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Prosecution admits to new error in Weinstein case

The prosecution said a detective told one of Weinstein’s accusers to delete from her phone anything she wanted to keep private.

THE PROSECUTION HAS admitted to a new error in the Harvey Weinstein case, saying a police detective told one of the disgraced Hollywood producer’s accusers to delete from her phone anything she wanted to keep private.

In a letter to Weinstein’s attorney dated yesterday, prosecutor Joan Illuzzi-Orbon acknowledged that the lead detective had made the recommendation to one of two women accusing Weinstein in the case, in which he faces charges of rape and a forced oral sex act. 

“My office had asked Complainant 2 to produce any and all cell phones that she might have used during the time she interacted with the defendant,” the letter said.

But the detective told her she “should delete anything she did not want anyone to see before providing the phones to our office”.

Illuzi-Orbon says the woman ultimately handed over the phones “without any deletions,” but the admission further weakens the prosecution’s case.

“This new development even further undermines the integrity of an already deeply flawed indictment of Mr Weinstein,” his lawyer Ben Brafman was quoted by a spokeswoman as saying.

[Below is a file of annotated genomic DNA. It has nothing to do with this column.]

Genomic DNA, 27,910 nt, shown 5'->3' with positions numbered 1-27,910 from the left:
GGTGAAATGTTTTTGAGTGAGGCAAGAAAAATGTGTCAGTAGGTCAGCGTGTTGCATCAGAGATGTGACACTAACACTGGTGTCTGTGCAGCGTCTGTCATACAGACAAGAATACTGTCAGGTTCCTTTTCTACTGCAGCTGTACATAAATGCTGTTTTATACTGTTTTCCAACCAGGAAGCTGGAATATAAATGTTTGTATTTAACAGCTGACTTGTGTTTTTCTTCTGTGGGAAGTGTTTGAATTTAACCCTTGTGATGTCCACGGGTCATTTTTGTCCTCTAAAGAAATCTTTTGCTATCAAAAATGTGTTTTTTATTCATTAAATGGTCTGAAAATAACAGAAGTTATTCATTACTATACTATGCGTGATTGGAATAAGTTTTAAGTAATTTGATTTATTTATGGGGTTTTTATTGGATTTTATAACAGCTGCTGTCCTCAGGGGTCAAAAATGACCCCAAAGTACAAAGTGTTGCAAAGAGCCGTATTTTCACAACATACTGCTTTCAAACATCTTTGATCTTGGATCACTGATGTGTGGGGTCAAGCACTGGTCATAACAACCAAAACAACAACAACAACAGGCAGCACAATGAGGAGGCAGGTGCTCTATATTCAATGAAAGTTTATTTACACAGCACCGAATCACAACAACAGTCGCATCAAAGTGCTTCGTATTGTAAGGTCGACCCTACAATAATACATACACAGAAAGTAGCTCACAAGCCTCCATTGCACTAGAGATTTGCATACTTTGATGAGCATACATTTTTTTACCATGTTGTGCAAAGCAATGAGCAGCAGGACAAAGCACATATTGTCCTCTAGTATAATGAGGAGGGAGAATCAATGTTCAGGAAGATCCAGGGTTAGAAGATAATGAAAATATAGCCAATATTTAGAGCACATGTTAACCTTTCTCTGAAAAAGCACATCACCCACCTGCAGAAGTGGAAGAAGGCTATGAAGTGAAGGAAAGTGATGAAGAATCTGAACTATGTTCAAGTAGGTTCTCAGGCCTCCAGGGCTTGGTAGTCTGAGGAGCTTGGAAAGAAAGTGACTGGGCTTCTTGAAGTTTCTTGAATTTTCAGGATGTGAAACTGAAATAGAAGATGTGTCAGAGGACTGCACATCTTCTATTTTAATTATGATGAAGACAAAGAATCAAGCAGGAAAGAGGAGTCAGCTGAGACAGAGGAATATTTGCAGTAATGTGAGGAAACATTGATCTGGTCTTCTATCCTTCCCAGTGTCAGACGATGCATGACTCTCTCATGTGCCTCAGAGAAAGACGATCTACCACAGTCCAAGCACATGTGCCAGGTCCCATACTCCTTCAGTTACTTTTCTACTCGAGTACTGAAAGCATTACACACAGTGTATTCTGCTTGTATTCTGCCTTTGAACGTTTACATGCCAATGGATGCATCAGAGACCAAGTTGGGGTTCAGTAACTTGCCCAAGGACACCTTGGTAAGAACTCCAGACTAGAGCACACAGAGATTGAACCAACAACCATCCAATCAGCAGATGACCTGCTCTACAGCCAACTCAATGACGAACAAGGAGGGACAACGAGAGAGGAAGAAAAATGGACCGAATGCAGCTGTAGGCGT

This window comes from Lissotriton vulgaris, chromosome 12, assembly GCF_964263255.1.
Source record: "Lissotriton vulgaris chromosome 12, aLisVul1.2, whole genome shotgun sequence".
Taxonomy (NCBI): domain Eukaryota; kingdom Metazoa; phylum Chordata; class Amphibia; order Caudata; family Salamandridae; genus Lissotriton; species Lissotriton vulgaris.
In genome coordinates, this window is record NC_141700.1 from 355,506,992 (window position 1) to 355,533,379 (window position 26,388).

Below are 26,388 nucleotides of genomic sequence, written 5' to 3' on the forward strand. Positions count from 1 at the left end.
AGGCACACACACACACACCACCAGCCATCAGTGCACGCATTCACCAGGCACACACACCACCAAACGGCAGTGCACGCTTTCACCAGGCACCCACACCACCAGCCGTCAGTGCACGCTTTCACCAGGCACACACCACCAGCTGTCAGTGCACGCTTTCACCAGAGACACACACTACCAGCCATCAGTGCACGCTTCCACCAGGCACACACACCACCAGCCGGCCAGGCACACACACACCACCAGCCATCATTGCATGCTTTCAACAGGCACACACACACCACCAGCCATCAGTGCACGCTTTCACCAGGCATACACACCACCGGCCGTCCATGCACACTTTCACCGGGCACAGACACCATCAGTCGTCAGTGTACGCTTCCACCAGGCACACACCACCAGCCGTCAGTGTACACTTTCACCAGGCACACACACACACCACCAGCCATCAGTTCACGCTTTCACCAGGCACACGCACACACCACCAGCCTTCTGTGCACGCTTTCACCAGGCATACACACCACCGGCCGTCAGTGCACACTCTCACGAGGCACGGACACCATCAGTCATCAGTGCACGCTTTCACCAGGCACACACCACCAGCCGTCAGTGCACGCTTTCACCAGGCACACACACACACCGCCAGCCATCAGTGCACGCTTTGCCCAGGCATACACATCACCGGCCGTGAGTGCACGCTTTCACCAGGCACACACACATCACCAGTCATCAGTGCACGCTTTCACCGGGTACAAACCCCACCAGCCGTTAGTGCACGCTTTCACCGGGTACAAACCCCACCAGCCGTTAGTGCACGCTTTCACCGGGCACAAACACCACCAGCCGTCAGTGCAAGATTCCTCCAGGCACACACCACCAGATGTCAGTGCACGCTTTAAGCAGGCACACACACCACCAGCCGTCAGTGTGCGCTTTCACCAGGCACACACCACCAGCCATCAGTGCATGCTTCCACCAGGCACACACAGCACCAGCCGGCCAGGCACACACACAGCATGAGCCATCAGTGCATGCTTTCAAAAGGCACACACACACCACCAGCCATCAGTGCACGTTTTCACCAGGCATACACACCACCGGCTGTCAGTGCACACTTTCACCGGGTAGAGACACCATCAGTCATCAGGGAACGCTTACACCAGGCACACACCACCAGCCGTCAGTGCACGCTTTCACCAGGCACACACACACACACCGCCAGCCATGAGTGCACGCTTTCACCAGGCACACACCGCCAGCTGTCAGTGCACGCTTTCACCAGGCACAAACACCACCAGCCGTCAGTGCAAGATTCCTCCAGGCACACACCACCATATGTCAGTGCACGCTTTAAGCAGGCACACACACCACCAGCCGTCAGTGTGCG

The lawyer requested in August for the whole case to be thrown out and is awaiting a decision of the judge. The next hearing is scheduled for 20 December.

The New York Police Department said “the evidence against Mr Weinstein is compelling and strong,” according to a statement published in The Los Angeles Times.

“The NYPD will continue its work with the prosecution to deliver justice for the courageous survivors who have bravely come forward.”

Weinstein, an international pariah after being accused by more than 80 women of sexual misconduct, is out on a $1 million bail and denies any non-consensual sex.

One of six sexual assault allegations against Weinstein thrown out earlier this month in a victory for the defence.

A letter from prosecutors, subsequently unsealed by the judge, revealed credibility issues and seemed to suggest that Lucia Evans, an aspiring actress in 2004, may have performed oral sex on Weinstein of her own volition, in the hope of obtaining an acting part.

The document also referenced possible police misconduct, after a detective failed to turn over details from a witness interview, and a draft email from Evans to her husband that exposed further inconsistencies in her account.

© AFP 2018